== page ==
underwater work. A system of buoys, subsea
levels and a gyroscope with built-in accelerometers
positioned the structure within one
inch of its design position. The intricately
choreographed concrete termie pour two
and a half miles offshore took place over 12
days with crews working 24 hours a day. The
12,000 cubic yards of concrete were batched
onsite and transported by 1,086 concrete
trucks on four barges assembled from 143
The three-mile long intake tunnel is being
bored through rock cover ranging from 587
feet (at launch) to about 50 feet where it
enters the intake structure tremie block base.
The prototype hybrid TBM was designed
and supplied by Herrenknecht of Germany
and is sufficiently flexible to operate in
open mode at atmospheric pressure and
closed mode where ground conditions are
less solid or stable, high inflow of water or
water inflows at high pressure, all of which
have been encountered onsite. The tunnel
will have a one-pass lining of 20-foot ID
steel-reinforced, 14-inch thick bolted-andgasketed
precast concrete segments. Waterproofing
is ensured by the gasket design,
which was tested at a pressure of 36 bars
(one bar being approximately equal to the
atmospheric pressure of the earth).
Source spoke at length with SNWA
Project Manager Erika Moonin, P.E. about
the construction challenges and logistics of
mounting such a complex project.
Source: What kind of decision-making went
into the development of this third intake?
Moonin: Given the rapid decline of the lake
during the current prolonged drought on the
Colorado River, we were concerned that in
the near future we could lose Intake No. 1,
which is at elevation 1,050. Additionally, we
were beginning to see some adverse water
quality impacts on our treatment processes
during the summer. The lake stratifies in
the summer months and some of the lesser
quality water from urban runoff and treated
wastewater discharges stays near the surface.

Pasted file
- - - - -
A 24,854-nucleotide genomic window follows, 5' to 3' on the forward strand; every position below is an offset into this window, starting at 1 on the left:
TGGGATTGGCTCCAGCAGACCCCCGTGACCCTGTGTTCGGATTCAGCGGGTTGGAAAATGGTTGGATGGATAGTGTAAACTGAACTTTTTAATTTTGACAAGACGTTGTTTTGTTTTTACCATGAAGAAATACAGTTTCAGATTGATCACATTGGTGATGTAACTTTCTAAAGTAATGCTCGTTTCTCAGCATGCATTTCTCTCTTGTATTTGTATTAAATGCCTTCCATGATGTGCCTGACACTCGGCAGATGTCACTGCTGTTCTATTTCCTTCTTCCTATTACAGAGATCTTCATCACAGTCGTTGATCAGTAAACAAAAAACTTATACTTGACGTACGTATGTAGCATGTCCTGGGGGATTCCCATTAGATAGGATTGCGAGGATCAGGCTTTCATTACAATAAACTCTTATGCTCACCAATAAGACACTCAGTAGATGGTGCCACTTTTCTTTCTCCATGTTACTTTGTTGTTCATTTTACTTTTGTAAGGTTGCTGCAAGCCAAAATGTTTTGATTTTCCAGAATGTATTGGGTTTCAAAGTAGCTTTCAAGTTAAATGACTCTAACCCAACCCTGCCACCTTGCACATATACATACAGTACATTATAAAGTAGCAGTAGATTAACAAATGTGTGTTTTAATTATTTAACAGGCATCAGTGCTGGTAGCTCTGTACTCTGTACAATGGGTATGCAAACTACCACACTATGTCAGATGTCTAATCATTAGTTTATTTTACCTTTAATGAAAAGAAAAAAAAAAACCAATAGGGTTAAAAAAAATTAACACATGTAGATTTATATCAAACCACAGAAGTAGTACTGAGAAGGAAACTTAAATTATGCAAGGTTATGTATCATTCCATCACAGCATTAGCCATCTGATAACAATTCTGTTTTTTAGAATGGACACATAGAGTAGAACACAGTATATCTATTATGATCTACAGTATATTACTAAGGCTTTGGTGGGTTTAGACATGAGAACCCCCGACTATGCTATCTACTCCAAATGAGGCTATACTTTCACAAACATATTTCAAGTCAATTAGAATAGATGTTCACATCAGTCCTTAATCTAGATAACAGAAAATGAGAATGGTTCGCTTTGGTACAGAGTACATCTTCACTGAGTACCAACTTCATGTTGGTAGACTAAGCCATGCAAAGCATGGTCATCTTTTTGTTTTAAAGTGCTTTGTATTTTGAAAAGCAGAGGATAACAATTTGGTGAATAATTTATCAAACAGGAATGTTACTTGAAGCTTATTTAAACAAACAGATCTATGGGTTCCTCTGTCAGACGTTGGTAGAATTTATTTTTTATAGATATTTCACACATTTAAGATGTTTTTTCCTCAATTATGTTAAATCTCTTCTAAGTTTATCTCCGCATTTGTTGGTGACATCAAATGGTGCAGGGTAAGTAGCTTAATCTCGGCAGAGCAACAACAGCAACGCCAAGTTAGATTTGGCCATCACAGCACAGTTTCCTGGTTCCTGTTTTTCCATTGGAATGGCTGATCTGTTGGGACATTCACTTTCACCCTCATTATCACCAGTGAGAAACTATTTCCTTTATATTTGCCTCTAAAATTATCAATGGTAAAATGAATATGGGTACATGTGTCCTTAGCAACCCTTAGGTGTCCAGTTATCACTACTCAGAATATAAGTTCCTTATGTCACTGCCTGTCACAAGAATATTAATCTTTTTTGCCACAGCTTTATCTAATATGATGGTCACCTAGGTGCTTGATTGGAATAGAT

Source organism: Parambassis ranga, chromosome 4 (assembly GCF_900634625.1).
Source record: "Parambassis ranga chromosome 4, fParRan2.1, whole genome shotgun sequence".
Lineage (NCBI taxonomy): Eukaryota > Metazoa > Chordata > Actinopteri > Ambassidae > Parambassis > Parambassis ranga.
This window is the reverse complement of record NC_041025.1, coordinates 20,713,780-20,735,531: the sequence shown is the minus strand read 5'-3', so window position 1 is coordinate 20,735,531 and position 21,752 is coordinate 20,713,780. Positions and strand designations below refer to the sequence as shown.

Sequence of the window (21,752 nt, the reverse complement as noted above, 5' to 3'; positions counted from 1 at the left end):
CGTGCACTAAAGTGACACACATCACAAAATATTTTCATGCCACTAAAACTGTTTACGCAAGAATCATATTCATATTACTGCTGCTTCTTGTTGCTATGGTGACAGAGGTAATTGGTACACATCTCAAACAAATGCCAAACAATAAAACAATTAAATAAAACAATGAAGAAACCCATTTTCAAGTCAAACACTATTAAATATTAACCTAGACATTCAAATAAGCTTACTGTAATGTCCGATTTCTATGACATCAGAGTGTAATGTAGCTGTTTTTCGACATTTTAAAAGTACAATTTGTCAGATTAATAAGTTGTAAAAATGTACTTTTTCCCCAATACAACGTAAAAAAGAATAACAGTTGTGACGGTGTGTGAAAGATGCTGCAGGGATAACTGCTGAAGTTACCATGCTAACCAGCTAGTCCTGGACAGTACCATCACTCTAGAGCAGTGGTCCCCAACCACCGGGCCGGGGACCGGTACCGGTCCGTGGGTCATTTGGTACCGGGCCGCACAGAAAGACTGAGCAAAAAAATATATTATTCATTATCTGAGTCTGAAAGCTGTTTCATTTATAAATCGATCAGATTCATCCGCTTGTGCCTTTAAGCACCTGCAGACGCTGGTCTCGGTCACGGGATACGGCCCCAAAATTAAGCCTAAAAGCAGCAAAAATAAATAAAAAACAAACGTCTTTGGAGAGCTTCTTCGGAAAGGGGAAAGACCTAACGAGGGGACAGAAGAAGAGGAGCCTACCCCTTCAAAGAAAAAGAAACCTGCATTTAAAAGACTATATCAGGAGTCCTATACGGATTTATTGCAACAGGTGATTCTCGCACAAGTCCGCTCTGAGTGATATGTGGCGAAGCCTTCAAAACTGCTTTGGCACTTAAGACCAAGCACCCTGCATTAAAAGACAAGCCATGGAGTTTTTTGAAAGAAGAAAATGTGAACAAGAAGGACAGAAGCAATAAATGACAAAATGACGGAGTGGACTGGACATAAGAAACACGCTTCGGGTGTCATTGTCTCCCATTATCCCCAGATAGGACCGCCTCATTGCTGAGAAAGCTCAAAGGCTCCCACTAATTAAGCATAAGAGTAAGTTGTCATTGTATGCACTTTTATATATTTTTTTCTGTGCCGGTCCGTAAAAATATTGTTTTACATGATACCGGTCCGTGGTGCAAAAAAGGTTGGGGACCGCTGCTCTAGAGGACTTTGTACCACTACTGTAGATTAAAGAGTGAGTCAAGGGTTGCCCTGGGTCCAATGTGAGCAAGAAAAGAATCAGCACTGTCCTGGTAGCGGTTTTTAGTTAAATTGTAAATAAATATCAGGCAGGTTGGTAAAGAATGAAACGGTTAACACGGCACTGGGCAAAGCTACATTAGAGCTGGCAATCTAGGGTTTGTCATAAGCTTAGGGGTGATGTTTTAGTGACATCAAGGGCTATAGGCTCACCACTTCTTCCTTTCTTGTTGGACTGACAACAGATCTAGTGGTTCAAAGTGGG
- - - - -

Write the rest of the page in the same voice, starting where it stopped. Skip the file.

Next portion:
A deeper intake substantially mitigates the
potential for those adverse impacts.
Source: In addition to a deepwater intake
what other possibilities did you consider?
Moonin: We looked at extending one of the
other existing two intakes and at a floating
barge pumping station as well as expanding
our existing pumping stations and at modifications
to our water treatment plants. The
floating barge didn’t have sufficient capacity
and would have been difficult to supply power
to. Extension of one of the existing intakes
with a pipe wasn’t an option because of the
lake bottom topography and inadequate
pump depth in the higher existing intake.
Source: Other than size is there anything else
unique about the intake?
Moonin: The intake structure and the tunnel
have to withstand the higher external forces
in the dewatered condition because they have
to handle the full lake elevation. And the soft
eye of the intake where the TBM is going to
mine into the structure is reinforced with
fiberglass instead of steel because fiberglass
won’t damage the cutter head.
Another fascinating aspect of the project
is the system VTC used to survey the intake
riser and get it in alignment and positioned.
They placed a guiding frame at the bottom of
the lake with cigar buoys attached to the four
corners. There was approximately 1,000 pounds
of tension on these lines and they surveyed the
tops of these buoys with GPS for several weeks.
Based on the pattern of variation, they knew
they were within an inch of tolerance.
There was also the logistics of doing a major